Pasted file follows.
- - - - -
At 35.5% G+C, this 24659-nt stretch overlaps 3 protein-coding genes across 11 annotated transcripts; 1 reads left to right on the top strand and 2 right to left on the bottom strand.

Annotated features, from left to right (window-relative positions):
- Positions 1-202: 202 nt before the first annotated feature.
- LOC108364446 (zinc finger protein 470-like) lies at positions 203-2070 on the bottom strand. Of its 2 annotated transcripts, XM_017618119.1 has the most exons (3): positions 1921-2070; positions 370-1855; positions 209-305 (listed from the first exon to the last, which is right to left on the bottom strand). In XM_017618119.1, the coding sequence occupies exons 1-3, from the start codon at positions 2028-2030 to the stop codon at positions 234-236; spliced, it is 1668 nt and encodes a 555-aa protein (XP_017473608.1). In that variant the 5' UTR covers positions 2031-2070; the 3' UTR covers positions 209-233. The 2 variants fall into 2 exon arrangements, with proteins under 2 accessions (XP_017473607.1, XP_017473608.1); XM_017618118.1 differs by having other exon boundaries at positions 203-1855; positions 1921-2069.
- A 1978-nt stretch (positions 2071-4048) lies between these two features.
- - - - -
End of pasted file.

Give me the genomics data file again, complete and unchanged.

At 35.5% G+C, this 24659-nt stretch overlaps 3 protein-coding genes across 11 annotated transcripts; 1 reads left to right on the top strand and 2 right to left on the bottom strand.

Annotated features, from left to right (window-relative positions):
- Positions 1-202: 202 nt before the first annotated feature.
- LOC108364446 (zinc finger protein 470-like) lies at positions 203-2070 on the bottom strand. Of its 2 annotated transcripts, XM_017618119.1 has the most exons (3): positions 1921-2070; positions 370-1855; positions 209-305 (listed from the first exon to the last, which is right to left on the bottom strand). In XM_017618119.1, the coding sequence occupies exons 1-3, from the start codon at positions 2028-2030 to the stop codon at positions 234-236; spliced, it is 1668 nt and encodes a 555-aa protein (XP_017473608.1). In that variant the 5' UTR covers positions 2031-2070; the 3' UTR covers positions 209-233. The 2 variants fall into 2 exon arrangements, with proteins under 2 accessions (XP_017473607.1, XP_017473608.1); XM_017618118.1 differs by having other exon boundaries at positions 203-1855; positions 1921-2069.
- A 1978-nt stretch (positions 2071-4048) lies between these two features.